CT-pioneer aquires Prismatic Sensors
Recently the GE Healthcare acquisition of Swedish Prismatic Sensors, a spinoff from KTH Royal Institute of Technology, was disclosed. The technique is presumed to revolutionize the CT-area and also shows the potential that collaboration between academia, healthcare and industry has for Swedish medical technology.
The founder of Prismatic Sensors, professor in physics Mats Danielsson, is also one of the initiators of and research leader at MedTechLabs, an interdisciplinary centre for medical technology, run by KTH Royal Institute of technology, Karolinska Institute, KI and Region Stockholm.
– The acquisition is a recognition not only of the research from KTH but also of that the region holds world class in the area of medical technology. This is probably the biggest event within computer tomography since the technology came into use in the 70ies, says Mats Danielsson.
Together with the KI-researcher and physician Staffan Holmin, Mats Danielsson also leads the area “medical imaging and minimal invasive methods” at MedTechLabs, where some of the clinical tests of the new technology has been conducted.
– This technology brings many advantages to the healthcare. It will be easier to distinguish between different tissues and materials. Tumors in early progress and inflammatory conditions will be easier to detect. Larger richness of details could make some invasive interventions possible to avoid and we hope to be able to diagnose stroke in the cerebellum and the brain stem more effectively, Staffan Holmin explains.
He adds that lower doses of radiation are of importance for all patients, not least when examining children. Staffan Holmin also means that the result is a school example of how Swedish basic research and collaboration between medical and universities of technology could drive innovations to great benefit for both patients as well as the healthcare and the industry.
– This is also the underlying strategy for MedTechLabs, where researchers from KTH and KI are able to examine patients in a hospital environment with capabilities for advanced care at close hands. Researchers, industry companies and hospitals from other countries are very curious on our setup, since most places in the world lacks similar infrastructure to study medical technology in collaboration with tehnical and medical universities, industry and healthcare, says Staffan Holmin.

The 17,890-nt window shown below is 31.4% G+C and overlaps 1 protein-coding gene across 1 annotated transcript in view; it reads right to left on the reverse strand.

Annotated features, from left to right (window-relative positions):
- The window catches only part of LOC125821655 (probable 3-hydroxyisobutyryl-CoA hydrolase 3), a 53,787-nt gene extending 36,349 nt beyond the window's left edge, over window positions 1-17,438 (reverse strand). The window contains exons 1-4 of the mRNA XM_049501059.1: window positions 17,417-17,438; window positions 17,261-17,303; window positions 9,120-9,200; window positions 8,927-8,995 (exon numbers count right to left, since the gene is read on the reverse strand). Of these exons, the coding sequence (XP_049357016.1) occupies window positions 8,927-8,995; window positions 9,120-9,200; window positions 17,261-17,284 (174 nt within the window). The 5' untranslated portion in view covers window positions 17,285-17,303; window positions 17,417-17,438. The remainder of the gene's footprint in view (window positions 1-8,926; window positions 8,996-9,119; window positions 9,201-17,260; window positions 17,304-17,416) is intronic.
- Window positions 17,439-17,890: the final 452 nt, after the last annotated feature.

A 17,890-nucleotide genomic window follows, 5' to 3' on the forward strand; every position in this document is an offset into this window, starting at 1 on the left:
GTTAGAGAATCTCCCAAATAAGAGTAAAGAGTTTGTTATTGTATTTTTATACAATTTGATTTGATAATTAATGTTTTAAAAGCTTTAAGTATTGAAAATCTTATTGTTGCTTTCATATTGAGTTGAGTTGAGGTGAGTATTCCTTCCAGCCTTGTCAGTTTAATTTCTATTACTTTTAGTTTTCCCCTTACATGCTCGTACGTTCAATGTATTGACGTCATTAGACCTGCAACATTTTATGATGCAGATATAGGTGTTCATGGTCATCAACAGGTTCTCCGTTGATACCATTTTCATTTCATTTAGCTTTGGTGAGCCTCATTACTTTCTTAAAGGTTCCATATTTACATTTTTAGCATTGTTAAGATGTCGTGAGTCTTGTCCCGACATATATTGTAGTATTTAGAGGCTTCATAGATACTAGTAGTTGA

In the 1970-ies, GE Healthcare was first in the world to introduce a commercial CT-scanner and since then it has continued to develop the technique. In 1979, Allan M. Cormack and Godfrey N. Hounsfield was awarded the Nobel Prize in physiology/medicine for the research leading to computer tomography.
Through the acquisition of Prismatic Sensors, the company has increased its presence in the medical technology cluster of Stockholm-Uppsala, where it is a large employer with approximately 250 people employed across research, manufacturing, sales and administration. With the acquisition of Prismatic Sensors, GE Healthcare welcomes the company’s highly skilled researchers and strengthens its’ position within imaging.
– Our Molecular Imaging team in Uppsala is a strategic part of GE Healthcare with both technical development and manufacturing playing a central role in our portfolio. Now, with the acquisition of Prismatic Sensors and the further development of next generation photon counting CT technology, our Swedish-based GE Healthcare teams will continue to contribute to the health of millions of people worldwide, says Wei Shen, global general manager for Premium CT at GE Healthcare.
Already before the acquisition of Prismatic Sensors, GE Healthcare had collaborated several years with Mats Danielsson. It started with informal contact in 2015, after which goals were set for the development work. GE Healthcare also lent out the CT-scanner that Mats and his team later modified with their technology, which uses silicon-based detector materials instead of those based on cadmium. Unlike cadmium, silicon-based detectors have the potential to provide superior spectral resolution while maintaining a high spatial resolution.
– The Karolinska Institute is also already an important partner to GE Healthcare. There are several areas of collaboration on going not only in CT, but in MR, as well as Molecular Imaging.
Wei Shen says that it is with great interest that her company is following the build-up of the patient-oriented research infrastructure that MedTechLabs has started in connection to the new Karolinska University Hospital in Solna.
See also press release from GE Healthcare: